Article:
The question arises: What is the connection between the Unification Church and the automobile industry? Here again, everything is obscure, but there is a brief formulation in Western sources: “The Mekong Auto Corporation in VietNam, connected to the Moon Church. That is, “The Mekong Auto Corporation in VietNam is connected to the Moon Church” (“Moon” in this case is not “moon,” but Moon Song Myung). So let us simply record the fact: some connection between the Moon Church and the Mekong Auto Corporation existed unequivocally. However, below will be the actual evidence of this connection.
The shares of the companies were as follows: Moon Song Myung contributed $54 million to the JV, which gave him a 70 percent stake in the venture. The North Korean company Ryongbong received 30%. Responsibilities were divided in the traditional way: North Korea provided labor and territory, while South Korea provided technology and money. The plant was built in Nampo, in the southern province of Pyongyang. Apparently, something didn’t go very well during construction, so it didn’t get built as planned – not all the facilities were completed. Presumably there should have been 11 workshops, but only the largest and a smaller one were built. The number of jobs is estimated at 250-350 people.
Now it remains to be seen what the new plant was supposed to produce.
A bit of Italy
Here, most likely, we will find the most tangible evidence of some links between the Church of Moon and the Vietnamese Mekong Auto Corporation. As you know, Mekong was producing licensed Fiat, and this is what the joint venture Pyeonghwa began to produce. The first car of the joint venture became the Fiat Siena – a compact sedan, initially produced in Brazil since 1996, and a little later – in very many not very developed countries. Its closest relative, designed for slightly more developed countries (but not for Western Europe), is the familiar Fiat Albea.
Production of the Siena began on April 20, 2002. It was not so much production as reassembly of almost finished Siena imported to the DPRK from Vietnam. A year later, the company switched to full-cycle assembly.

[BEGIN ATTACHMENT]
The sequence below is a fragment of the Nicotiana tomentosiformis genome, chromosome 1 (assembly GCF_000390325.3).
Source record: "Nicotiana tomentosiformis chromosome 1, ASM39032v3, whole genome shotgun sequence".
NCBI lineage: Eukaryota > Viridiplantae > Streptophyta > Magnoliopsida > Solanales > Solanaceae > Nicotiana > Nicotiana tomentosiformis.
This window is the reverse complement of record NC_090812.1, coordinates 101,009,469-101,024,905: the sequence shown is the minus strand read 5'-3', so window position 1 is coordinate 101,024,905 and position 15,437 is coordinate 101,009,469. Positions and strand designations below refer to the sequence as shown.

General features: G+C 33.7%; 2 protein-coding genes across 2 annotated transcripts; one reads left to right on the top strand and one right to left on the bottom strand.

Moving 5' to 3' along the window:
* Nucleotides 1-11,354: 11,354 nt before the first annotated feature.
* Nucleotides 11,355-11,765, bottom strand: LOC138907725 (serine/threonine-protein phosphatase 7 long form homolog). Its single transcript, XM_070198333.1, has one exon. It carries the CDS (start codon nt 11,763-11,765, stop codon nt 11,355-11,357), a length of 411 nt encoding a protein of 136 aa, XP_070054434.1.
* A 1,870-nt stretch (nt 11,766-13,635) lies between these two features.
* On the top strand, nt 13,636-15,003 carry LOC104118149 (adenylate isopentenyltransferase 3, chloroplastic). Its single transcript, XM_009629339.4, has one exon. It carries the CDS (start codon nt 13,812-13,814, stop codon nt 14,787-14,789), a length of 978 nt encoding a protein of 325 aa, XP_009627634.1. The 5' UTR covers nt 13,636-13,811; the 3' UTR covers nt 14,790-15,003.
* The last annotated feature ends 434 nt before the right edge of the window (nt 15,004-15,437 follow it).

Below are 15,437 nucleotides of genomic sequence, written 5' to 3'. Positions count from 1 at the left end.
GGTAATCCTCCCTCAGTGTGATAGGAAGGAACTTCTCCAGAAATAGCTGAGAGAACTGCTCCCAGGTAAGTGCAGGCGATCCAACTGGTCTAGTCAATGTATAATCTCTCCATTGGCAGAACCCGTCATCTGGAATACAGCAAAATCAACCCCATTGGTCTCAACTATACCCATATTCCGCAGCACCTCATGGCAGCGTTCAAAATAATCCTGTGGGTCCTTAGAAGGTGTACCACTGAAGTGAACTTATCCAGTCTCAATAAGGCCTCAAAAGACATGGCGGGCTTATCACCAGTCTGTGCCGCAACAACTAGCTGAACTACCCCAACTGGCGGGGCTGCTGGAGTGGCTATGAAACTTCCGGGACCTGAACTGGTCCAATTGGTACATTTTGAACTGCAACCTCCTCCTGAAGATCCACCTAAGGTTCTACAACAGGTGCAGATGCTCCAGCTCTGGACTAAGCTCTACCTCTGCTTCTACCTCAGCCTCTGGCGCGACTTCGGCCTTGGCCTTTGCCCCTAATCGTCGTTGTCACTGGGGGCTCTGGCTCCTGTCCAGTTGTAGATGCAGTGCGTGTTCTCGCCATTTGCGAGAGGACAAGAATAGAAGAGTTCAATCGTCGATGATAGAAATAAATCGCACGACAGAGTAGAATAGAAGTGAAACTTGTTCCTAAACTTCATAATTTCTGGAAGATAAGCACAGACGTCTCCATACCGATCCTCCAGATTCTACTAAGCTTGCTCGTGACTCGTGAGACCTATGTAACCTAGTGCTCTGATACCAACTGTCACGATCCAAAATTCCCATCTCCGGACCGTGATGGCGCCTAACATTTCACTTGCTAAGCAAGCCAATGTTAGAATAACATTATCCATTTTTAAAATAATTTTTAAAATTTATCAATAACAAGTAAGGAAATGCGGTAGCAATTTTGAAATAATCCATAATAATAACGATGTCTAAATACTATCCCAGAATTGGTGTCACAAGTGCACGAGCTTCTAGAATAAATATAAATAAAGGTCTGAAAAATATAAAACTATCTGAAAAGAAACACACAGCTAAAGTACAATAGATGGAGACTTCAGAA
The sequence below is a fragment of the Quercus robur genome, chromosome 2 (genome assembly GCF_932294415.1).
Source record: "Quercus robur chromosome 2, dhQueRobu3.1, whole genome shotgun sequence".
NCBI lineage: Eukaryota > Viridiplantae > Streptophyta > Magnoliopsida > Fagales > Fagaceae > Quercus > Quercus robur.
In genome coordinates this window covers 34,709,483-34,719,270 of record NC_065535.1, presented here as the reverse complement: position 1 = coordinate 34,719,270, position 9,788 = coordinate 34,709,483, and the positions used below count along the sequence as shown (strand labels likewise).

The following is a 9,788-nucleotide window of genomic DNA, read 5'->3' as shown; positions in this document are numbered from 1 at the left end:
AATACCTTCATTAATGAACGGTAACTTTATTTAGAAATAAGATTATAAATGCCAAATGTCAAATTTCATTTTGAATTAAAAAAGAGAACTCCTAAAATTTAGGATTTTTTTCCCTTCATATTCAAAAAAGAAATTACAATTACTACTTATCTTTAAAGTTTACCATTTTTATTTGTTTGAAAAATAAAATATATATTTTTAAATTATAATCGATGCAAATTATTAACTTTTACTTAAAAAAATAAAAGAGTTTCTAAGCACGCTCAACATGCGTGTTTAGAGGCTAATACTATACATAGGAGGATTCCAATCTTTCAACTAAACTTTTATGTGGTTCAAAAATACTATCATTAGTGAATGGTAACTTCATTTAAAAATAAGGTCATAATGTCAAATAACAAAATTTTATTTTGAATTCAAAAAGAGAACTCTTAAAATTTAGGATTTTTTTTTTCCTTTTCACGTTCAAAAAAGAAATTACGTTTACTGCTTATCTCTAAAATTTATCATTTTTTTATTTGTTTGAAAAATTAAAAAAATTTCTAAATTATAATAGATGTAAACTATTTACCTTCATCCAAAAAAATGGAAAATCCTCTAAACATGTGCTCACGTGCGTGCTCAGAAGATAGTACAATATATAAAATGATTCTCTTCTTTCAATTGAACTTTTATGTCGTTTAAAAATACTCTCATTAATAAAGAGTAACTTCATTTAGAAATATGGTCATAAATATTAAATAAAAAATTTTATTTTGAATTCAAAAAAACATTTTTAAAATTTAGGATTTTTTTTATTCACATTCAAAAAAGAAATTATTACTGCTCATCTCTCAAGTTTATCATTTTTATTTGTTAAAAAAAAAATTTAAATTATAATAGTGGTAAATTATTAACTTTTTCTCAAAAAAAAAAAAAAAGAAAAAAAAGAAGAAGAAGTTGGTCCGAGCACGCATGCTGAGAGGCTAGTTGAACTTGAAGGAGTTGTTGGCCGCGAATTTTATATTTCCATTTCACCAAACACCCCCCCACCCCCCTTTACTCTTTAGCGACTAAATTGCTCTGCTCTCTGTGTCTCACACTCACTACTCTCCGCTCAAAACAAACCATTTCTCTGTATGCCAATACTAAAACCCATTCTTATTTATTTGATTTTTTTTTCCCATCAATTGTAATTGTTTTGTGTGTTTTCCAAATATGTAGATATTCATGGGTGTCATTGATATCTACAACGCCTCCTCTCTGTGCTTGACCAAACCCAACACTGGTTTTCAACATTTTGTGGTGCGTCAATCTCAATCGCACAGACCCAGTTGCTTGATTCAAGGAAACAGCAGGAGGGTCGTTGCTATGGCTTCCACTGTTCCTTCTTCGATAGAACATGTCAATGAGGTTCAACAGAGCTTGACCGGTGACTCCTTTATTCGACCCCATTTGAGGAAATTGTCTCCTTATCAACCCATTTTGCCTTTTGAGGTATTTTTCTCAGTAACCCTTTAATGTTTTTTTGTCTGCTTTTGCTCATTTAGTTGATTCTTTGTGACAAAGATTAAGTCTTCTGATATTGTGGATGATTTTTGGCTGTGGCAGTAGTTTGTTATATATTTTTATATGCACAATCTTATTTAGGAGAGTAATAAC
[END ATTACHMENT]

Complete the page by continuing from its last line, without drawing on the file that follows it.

The name of the Sienna assembled in the DPRK at Pyeongchang was somewhat unusual – Hwiparam I (sometimes spelled Hwipharam, Fiparam, Hweepaaram or Hviparam). This word is translated as “whistle,” “whistle. Of course, one model was not enough for the success of the joint venture – it was necessary to master the production of new cars.
Pyeongkhwa’s second model was the Ppeokkugi I, the “cuckoo. It was the Fiat Doblo, which never became popular. Its production lasted about two years – 2003-2004, after which the car was taken off the assembly line.
Localization of European cars was not the cheapest thing to do. In addition, I think there may have been some issues with the Fiat license. After all, the scheme for introducing these cars to the DPRK market via the Vietnamese Mekong looks a bit murky. In these circumstances, it was interesting to develop another product that had less to do with Europe. And it was mastered, and at least one niche (crossovers) was free.
The new model, called Ppeokkugi II, became Chinese Dandong Shuguang. It happened in March 2004, and in April of the same year the company presented Ppeokkugi III: double cab pickup based on the same SUV. What is significant about Ppeokkugi II is that it was the first North Korean truck, which was exported. Of course, to Vietnam. There this car was sold under the name Pyonghwa Premio.
Production of these cars went until 2006, in 2007 there was a new generation. Another update Ppeokkugi III experienced in 2009.
A distinctive feature of the vehicles built on the basis of Chinese Shuguang is their rather significant export to Vietnam. And, for example, a diesel pickup called Premio DX was designed only for the Vietnamese market.
The last Chinese Shuguang assembled in Pyeongchang was the Shuguang (Huanghai) CUV Landscape, called Ppeokkugi 4WD-1. It has been in production since 2008, and in 2013 the car underwent a restyling in which it was named Ppeokkugi 2405.
The Korean way of liquor
“Whistles” and “cuckoos” are cool, of course. But only for the people, and the elite clearly lacked it. That’s why Pyongyong-hwa has been concerned with the production of another line of cars – the executive Zunma (translated as “horse”). Well, if you steal, you steal a million. More precisely, Mercedes. And it is terrible to steal from Mercedes, therefore it was necessary to steal South-Korean Ssangyong Chairman. And it was already stolen Mercedes W124. Externally, in my opinion, the car has turned out wild and not very similar to handsome W124. Koreans have disfigured it like a turtle. It is strange, but my opinion was shared by rich people of the DPRK, which did not like this creation very much. As a result, this monster was produced only for two years (2004-2005), and that was the end of the Mercedes story.